Richard Henry Pratt reports on the death of Taylor Ealy, a member of the Pueblo Nation, while vacationing with Dr. T. F. Ealy in Schellsburg, Pennsylvania. Pratt notes that he instructed Dr. Ealy to have Taylor Ealy be buried in Schellsburg and to forward the bill to Carlisle.
Richard Henry Pratt responds to a letter from John Harris, the U.S. Indian Agent for the Lemhi Agency, in regards to sending a delegation of students from the Agency to the Carlisle Indian School. Pratt also comments on the current number of students currently enrolled at Carlisle and the ability of the school to take additional pupils. Pratt…
Richard Henry Pratt requests permission to visit students on outing in order to determine how students are doing and whether they should be able to remain during the winter in order to attend local public schools. Pratt also requests authority to pay for the transportation expenses of certain students on outing to return to the school.
Richard Henry Pratt seeks authority for his actions in returning the Mary Ealy, the last member of the Pueblo (Zuni) Nation at Carlisle, with the party of ill Navajo students being led home by Dr. Lippincott.
Richard Henry Pratt inquires from the Commissioner of Indian Affairs what action to pursue as he has not heard from the Secretary of the Interior regarding a proposed course of action to use Wilson College in Chambersburg, Pennsylvania as a school for training Native women in a manner similar to the Carlisle Indian School.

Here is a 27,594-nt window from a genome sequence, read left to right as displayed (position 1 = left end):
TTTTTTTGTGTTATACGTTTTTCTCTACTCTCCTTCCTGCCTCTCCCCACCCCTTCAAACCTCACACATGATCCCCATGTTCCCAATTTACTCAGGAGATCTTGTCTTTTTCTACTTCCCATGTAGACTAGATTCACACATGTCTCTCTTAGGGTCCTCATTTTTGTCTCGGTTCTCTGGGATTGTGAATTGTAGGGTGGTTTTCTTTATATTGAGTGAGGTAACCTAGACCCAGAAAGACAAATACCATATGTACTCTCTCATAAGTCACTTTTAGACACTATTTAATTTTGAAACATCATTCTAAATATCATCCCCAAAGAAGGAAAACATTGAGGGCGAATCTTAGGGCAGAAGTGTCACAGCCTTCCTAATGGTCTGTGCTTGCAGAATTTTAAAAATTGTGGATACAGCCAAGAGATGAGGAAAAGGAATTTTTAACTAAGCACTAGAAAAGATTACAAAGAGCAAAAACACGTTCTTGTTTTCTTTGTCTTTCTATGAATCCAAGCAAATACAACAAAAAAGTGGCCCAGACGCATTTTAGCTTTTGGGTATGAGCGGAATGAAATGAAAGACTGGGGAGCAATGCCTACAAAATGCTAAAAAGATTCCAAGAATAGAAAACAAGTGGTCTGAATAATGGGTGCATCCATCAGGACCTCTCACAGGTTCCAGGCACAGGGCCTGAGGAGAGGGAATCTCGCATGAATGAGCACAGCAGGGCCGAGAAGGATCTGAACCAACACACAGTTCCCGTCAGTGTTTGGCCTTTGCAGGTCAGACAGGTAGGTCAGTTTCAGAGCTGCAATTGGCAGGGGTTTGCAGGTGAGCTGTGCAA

Richard Henry Pratt forwards a letter from Julia E. Remington, a missionary at the Church of the Good Shepherd, to enroll Moses Cole, Martin Hill, and Stephen Webster at the Carlisle Indian School.
Richard Henry Pratt documents his trip to the Rosebud Agency where he attempted to secure ninety students for the school. He notes that after an initial meeting where this was received with much enthusiasm, he failed to gather the allotted students due to the work of the Catholic priest at the agency. Pratt claims that the priest may be opposed…
Richard Henry Pratt provides a copy of blueprints for building a small house for the disciplinarian of the Carlisle Indian School. Pratt notes that the house will allow room for additional pupils.